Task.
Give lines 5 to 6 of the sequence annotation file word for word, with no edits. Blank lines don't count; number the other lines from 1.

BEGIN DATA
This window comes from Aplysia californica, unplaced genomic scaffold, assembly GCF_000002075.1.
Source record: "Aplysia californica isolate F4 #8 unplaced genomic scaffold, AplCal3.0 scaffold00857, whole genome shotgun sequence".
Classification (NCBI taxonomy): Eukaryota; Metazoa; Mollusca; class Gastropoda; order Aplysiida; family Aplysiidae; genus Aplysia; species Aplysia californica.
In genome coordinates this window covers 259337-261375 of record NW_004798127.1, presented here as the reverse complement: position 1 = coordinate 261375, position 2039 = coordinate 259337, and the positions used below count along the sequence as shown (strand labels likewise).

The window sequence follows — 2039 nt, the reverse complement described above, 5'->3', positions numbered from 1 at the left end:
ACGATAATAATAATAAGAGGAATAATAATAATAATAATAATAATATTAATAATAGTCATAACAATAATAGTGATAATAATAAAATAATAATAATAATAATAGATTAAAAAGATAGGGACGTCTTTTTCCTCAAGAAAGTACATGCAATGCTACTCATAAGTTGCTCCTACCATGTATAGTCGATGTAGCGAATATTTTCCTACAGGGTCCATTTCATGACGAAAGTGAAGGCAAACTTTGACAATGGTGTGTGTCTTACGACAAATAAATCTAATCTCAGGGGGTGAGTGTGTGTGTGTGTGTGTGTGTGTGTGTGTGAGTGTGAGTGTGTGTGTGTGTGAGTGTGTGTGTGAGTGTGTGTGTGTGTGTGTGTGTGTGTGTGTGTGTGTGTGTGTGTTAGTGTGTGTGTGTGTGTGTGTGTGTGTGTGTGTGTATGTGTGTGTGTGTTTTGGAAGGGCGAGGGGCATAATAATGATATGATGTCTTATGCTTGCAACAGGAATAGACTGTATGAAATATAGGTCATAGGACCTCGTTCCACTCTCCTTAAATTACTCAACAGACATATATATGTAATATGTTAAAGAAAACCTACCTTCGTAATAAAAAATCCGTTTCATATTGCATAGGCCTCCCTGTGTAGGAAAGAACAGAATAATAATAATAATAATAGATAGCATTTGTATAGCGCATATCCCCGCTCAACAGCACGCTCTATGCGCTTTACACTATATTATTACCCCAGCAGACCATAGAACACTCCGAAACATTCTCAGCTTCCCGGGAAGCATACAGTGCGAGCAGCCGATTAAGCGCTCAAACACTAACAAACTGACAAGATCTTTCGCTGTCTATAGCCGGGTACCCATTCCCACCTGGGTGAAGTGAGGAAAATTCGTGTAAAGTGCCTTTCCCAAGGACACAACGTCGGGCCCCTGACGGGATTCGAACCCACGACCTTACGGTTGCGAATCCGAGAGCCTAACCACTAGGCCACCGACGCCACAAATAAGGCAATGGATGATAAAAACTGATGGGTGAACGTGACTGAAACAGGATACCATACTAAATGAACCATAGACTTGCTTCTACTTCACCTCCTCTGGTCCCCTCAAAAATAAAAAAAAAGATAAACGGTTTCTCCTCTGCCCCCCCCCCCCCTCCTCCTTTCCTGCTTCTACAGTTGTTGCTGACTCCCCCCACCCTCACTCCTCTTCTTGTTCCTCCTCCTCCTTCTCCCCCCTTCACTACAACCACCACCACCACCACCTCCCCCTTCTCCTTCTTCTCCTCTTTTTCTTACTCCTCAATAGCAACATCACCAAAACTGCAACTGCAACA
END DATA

The window sequence follows — 2039 nt, the reverse complement described above, 5'->3', positions numbered from 1 at the left end:
ACGATAATAATAATAAGAGGAATAATAATAATAATAATAATAATATTAATAATAGTCATAACAATAATAGTGATAATAATAAAATAATAATAATAATAATAGATTAAAAAGATAGGGACGTCTTTTTCCTCAAGAAAGTACATGCAATGCTACTCATAAGTTGCTCCTACCATGTATAGTCGATGTAGCGAATATTTTCCTACAGGGTCCATTTCATGACGAAAGTGAAGGCAAACTTTGACAATGGTGTGTGTCTTACGACAAATAAATCTAATCTCAGGGGGTGAGTGTGTGTGTGTGTGTGTGTGTGTGTGTGTGAGTGTGAGTGTGTGTGTGTGTGAGTGTGTGTGTGAGTGTGTGTGTGTGTGTGTGTGTGTGTGTGTGTGTGTGTGTGTGTTAGTGTGTGTGTGTGTGTGTGTGTGTGTGTGTGTGTATGTGTGTGTGTGTTTTGGAAGGGCGAGGGGCATAATAATGATATGATGTCTTATGCTTGCAACAGGAATAGACTGTATGAAATATAGGTCATAGGACCTCGTTCCACTCTCCTTAAATTACTCAACAGACATATATATGTAATATGTTAAAGAAAACCTACCTTCGTAATAAAAAATCCGTTTCATATTGCATAGGCCTCCCTGTGTAGGAAAGAACAGAATAATAATAATAATAATAGATAGCATTTGTATAGCGCATATCCCCGCTCAACAGCACGCTCTATGCGCTTTACACTATATTATTACCCCAGCAGACCATAGAACACTCCGAAACATTCTCAGCTTCCCGGGAAGCATACAGTGCGAGCAGCCGATTAAGCGCTCAAACACTAACAAACTGACAAGATCTTTCGCTGTCTATAGCCGGGTACCCATTCCCACCTGGGTGAAGTGAGGAAAATTCGTGTAAAGTGCCTTTCCCAAGGACACAACGTCGGGCCCCTGACGGGATTCGAACCCACGACCTTACGGTTGCGAATCCGAGAGCCTAACCACTAGGCCACCGACGCCACAAATAAGGCAATGGATGATAAAAACTGATGGGTGAACGTGACTGAAACAGGATACCATACTAAATGAACCATAGACTTGCTTCTACTTCACCTCCTCTGGTCCCCTCAAAAATAAAAAAAAAGATAAACGGTTTCTCCTCTGCCCCCCCCCCCCCTCCTCCTTTCCTGCTTCTACAGTTGTTGCTGACTCCCCCCACCCTCACTCCTCTTCTTGTTCCTCCTCCTCCTTCTCCCCCCTTCACTACAACCACCACCACCACCACCTCCCCCTTCTCCTTCTTCTCCTCTTTTTCTTACTCCTCAATAGCAACATCACCAAAACTGCAACTGCAACA